Jimmy took a different path. After graduating from the University of South Dakota, he worked for Mattress Firm in Atlanta. When he returned for the centennial anniversary of Harley-Davidson in 2003, “Joe was working and talking to all the customers, and I’d been gone two years and missed it,” he said.
“Something opened up, and my dad made me apply, and I moved back.”
He worked in sales and transitioned into motorcycle sales manager.
“We weren’t ever pushed this direction,” Jimmy said. “But when I moved back, it (assuming ownership) was always the long-range plan.”
Then, the Entenmans established a 10-year transition plan that would guide their business.
“I was really happy when they said they wanted to be in the business,” Jim said. “To me, there’s nothing that makes a guy feel better than having his kids want to follow in his footsteps.”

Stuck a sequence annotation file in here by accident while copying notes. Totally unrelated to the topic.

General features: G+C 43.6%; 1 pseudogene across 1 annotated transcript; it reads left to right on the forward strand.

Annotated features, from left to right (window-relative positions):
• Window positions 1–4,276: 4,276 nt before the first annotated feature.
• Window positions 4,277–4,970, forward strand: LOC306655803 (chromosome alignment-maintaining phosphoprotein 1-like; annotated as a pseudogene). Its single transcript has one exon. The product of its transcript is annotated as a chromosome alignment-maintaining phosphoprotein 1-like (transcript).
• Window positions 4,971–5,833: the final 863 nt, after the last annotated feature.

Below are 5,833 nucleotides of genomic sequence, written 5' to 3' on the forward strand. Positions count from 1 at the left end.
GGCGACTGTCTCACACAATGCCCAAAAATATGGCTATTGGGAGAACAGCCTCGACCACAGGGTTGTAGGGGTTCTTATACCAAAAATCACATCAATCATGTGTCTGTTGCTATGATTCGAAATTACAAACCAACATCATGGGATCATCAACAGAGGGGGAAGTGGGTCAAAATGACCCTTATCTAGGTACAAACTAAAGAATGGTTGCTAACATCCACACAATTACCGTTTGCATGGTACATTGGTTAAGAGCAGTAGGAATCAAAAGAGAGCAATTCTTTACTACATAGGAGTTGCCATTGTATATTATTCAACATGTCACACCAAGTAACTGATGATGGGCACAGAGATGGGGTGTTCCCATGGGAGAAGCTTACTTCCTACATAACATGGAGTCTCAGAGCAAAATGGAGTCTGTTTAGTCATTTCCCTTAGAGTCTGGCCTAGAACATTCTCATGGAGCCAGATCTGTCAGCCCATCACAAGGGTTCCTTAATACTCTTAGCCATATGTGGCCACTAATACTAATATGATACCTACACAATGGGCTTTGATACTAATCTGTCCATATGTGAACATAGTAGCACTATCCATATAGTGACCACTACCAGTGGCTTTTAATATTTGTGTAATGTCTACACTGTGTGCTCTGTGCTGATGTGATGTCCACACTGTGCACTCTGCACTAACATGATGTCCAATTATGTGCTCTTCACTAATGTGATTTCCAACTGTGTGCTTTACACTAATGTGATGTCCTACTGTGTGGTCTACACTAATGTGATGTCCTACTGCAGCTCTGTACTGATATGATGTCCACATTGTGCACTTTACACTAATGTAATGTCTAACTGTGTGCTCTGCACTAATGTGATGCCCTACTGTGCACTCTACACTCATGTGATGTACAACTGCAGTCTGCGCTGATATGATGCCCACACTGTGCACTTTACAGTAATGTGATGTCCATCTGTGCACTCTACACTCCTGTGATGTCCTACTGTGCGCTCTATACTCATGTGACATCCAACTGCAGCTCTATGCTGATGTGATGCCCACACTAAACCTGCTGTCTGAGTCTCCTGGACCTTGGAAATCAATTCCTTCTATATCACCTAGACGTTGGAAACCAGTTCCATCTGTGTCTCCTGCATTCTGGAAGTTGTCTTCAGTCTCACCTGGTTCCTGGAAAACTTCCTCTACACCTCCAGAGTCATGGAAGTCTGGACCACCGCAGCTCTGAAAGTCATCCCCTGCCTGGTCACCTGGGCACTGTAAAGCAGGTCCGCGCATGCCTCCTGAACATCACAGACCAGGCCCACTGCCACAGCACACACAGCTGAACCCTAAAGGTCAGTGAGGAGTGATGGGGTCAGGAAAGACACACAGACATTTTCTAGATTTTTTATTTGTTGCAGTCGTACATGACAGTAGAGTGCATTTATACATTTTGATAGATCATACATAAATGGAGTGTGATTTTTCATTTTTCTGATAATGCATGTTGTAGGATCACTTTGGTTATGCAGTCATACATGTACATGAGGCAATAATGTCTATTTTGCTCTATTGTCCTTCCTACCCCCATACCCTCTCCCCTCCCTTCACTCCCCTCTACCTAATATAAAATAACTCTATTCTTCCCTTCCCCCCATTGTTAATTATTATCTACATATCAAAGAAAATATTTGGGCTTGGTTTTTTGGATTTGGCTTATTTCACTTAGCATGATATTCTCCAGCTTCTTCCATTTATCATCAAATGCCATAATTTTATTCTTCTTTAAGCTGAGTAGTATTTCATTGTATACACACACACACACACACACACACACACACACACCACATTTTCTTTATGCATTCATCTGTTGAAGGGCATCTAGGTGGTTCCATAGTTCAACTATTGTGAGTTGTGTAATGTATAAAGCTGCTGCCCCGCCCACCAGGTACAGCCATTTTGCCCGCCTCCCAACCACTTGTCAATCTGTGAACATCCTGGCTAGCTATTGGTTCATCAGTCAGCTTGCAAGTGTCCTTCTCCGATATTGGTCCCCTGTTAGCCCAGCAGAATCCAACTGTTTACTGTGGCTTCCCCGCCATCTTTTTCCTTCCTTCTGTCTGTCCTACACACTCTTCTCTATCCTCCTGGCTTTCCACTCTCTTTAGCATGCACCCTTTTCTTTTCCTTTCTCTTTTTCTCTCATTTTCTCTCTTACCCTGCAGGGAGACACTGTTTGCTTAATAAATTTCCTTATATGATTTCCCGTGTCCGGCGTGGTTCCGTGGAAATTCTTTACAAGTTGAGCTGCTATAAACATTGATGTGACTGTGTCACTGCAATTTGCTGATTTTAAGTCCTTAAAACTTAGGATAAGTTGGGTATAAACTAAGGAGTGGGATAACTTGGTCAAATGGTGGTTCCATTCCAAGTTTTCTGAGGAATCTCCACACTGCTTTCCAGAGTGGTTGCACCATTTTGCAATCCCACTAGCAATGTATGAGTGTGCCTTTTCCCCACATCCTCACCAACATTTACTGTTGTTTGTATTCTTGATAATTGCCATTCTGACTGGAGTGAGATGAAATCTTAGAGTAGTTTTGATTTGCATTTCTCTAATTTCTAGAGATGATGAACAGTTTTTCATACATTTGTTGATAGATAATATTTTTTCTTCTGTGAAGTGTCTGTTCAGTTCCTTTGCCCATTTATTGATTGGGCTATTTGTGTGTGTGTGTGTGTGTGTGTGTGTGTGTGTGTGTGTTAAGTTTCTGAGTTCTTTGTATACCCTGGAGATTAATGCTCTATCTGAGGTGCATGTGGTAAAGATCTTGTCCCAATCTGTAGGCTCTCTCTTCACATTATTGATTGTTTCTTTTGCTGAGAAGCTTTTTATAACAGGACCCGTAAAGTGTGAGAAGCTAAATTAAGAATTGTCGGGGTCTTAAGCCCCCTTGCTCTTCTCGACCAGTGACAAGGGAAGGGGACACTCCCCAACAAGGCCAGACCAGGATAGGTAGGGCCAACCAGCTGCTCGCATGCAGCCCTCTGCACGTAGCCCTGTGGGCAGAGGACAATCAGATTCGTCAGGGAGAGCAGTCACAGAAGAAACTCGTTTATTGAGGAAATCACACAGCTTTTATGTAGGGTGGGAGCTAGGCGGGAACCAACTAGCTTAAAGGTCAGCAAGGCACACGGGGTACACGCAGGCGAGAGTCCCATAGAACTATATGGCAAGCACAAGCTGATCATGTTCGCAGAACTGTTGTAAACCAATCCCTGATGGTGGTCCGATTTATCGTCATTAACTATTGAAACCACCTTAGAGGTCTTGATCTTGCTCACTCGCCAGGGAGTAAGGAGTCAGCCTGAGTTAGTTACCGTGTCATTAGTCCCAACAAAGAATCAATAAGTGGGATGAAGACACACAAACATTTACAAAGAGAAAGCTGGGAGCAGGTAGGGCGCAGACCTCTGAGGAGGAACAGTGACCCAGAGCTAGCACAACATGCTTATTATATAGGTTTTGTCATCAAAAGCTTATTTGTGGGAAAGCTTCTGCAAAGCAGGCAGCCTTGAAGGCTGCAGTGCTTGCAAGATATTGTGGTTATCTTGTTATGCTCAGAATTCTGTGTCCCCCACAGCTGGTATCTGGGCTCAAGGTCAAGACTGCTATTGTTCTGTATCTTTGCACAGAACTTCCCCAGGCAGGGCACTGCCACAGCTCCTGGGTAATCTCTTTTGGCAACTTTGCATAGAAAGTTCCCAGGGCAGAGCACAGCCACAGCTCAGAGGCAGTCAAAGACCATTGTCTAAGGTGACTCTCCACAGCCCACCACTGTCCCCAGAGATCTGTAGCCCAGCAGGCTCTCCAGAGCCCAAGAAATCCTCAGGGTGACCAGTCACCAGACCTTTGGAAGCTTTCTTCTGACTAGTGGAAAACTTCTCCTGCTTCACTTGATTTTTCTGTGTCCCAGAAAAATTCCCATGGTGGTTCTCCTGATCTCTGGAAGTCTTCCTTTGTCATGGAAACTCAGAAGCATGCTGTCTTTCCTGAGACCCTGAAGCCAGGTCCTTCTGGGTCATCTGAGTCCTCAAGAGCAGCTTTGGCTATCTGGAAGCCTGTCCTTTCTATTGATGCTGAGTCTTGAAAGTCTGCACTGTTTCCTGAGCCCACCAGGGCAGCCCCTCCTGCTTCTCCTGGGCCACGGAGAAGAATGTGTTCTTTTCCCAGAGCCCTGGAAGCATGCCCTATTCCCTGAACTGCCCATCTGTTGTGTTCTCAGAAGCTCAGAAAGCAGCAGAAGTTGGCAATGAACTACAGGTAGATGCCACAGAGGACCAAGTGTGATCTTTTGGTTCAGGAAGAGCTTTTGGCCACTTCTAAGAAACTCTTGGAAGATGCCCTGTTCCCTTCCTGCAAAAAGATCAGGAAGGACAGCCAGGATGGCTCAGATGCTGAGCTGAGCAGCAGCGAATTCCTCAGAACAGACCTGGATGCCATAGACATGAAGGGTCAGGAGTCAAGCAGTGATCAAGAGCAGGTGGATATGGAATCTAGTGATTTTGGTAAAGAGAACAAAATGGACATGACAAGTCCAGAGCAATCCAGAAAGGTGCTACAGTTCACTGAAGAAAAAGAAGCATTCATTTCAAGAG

When they were in their mid-20s, the brothers joke, they naively thought there wouldn’t be that much to learn about running the family business.
“How hard can it be? The bikes sell themselves,” Jimmy said.
They both laugh.
“Right,” they said in unison.
With help from Harley-Davidson, Jim and Lonnie put together a 10-year ownership transition plan.
“It was very wise,” Joe said. “If it would have felt like a goal we were never going to attain, it would have gotten defeating.”
“We’ve seen it with other dealers,” Jimmy added.
“Where the old man can never commit to getting out,” Joe said, smiling. “And it really kills the enthusiasm of people who are trying.”
It took six months to develop the plan, Jim Entenman said. They all signed it.
“It was a team effort, from our bankers to our attorney and accountants, along with Harley-Davidson,” he said. “It just made sense. We had been in business over 30 years, and it made sense to transition to the next generation. They wanted to work in the business, and we were happy to be able to sell to them.”